That was my only gripe and it took getting used to. However the simplistic and charming look as well as the vector sketching gave my hand a new and exciting look. I was enthralled and captivated by such a simple App and even wished I could start off with something like this for the price then go right to SketchBook Pro because it gives many interesting options and somewhere to go.

By itself at first I got a bit of use from it. I used it casually and because it had no layers or anything fancy I didn’t really care if I could export it as a pdf (since all you can do is export it to the photos album and from there is up to a large number of options.) However I found that some other Apps with the features of SketchBook Pro could do the same things that this one promised. But for the price and a starter, it’s an encouraged option among a sea of sketching Apps. And as always, updates can always make it better than it already is.


Version: 1.0.0
Compatible: iPhone, iPod, iPad - iOS 3.0
Price: $1 (On Sale as of this posting)

Bejewelled is one of those games that feels meant for the iOS platform and after playing Pac-Chomp! it's difficult to think how to play it any other way. With the App Store full of potential and releases in the Game category, the number of Bejewelled clones is adamantly clear. It's not necessarily a bad thing (all the time.) Pac-Chomp! falls into the same category of it's like Bejewelled but... It's like Bejewelled but has the Pac-Man theme attached.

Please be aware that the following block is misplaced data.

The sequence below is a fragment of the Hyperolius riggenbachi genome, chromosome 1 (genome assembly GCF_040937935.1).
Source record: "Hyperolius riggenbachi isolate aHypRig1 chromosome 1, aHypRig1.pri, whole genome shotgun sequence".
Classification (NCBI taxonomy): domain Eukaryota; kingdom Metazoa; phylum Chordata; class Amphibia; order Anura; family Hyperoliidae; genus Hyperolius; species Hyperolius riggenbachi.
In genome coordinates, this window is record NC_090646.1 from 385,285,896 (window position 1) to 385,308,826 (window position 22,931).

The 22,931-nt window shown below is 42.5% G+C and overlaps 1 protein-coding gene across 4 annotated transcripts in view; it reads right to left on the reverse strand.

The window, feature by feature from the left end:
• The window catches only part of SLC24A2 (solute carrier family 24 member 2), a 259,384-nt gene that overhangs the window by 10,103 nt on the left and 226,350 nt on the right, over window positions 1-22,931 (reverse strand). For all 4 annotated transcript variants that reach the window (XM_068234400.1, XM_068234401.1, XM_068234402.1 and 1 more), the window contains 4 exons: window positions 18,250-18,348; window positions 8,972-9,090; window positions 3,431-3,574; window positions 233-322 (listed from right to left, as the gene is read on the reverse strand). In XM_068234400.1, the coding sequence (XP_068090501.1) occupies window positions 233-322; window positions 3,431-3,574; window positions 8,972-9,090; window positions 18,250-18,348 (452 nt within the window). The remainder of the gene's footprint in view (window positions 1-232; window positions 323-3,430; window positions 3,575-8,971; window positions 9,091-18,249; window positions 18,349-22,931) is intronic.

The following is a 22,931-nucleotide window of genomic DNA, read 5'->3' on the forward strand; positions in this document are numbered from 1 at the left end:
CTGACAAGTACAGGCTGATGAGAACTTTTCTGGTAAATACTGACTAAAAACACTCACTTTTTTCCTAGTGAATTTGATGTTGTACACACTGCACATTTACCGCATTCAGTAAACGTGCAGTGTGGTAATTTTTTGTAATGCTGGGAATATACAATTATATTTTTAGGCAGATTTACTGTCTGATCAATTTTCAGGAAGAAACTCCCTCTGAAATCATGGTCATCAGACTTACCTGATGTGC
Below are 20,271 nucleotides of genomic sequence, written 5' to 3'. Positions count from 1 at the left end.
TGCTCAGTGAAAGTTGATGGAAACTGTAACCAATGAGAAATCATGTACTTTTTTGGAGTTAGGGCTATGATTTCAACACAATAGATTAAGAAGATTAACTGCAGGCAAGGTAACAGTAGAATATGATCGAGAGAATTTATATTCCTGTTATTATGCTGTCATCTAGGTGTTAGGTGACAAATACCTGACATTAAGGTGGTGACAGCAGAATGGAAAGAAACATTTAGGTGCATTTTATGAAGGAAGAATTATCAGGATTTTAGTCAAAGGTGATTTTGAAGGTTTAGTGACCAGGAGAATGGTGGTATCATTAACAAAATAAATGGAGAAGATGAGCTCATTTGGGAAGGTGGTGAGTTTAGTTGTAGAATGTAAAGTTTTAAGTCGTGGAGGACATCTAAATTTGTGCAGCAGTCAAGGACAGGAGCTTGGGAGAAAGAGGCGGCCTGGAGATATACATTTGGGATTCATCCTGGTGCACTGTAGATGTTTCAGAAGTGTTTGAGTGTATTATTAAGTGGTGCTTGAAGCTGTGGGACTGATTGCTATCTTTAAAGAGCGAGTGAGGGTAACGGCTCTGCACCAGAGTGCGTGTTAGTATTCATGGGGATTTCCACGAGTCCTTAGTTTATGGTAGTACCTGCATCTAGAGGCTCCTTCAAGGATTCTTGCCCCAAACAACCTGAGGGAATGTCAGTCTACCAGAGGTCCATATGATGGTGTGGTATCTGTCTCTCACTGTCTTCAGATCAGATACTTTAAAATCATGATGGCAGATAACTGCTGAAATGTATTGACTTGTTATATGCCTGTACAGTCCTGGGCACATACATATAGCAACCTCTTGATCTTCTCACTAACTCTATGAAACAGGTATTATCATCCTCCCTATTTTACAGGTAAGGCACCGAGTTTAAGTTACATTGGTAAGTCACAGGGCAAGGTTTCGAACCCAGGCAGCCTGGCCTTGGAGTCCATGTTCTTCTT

If you've never played Bejewelled (which is hard to avoid seeing as it's been on every single mobile platform since the Game Gear) here's the basics. You have a board of coloured pieces and you have to shift any one one square to the top, bottom, left or right to match 3, 4 or 5. Keep the combos going to keep the game going to get the highest score possible. That's the story here except for one twist, there's a Pac-man piece on the playing field. By itself it doesn't do much, however when you match 4 or 5 pieces in a row, you create one of several pieces that has numerous effects.

Twister eliminates all 8 pieces surrounding it, Colour Bomb takes out all colours similar to itself, Rainbow Cross destroys everything vertically and horizontally and finally the power pellet is like a bonus round that lets you eat across the board to your hearts content and earn bonus points. Another thing to note is that there are buttons on the bottom that lets you rotate the corners for strategic purposes.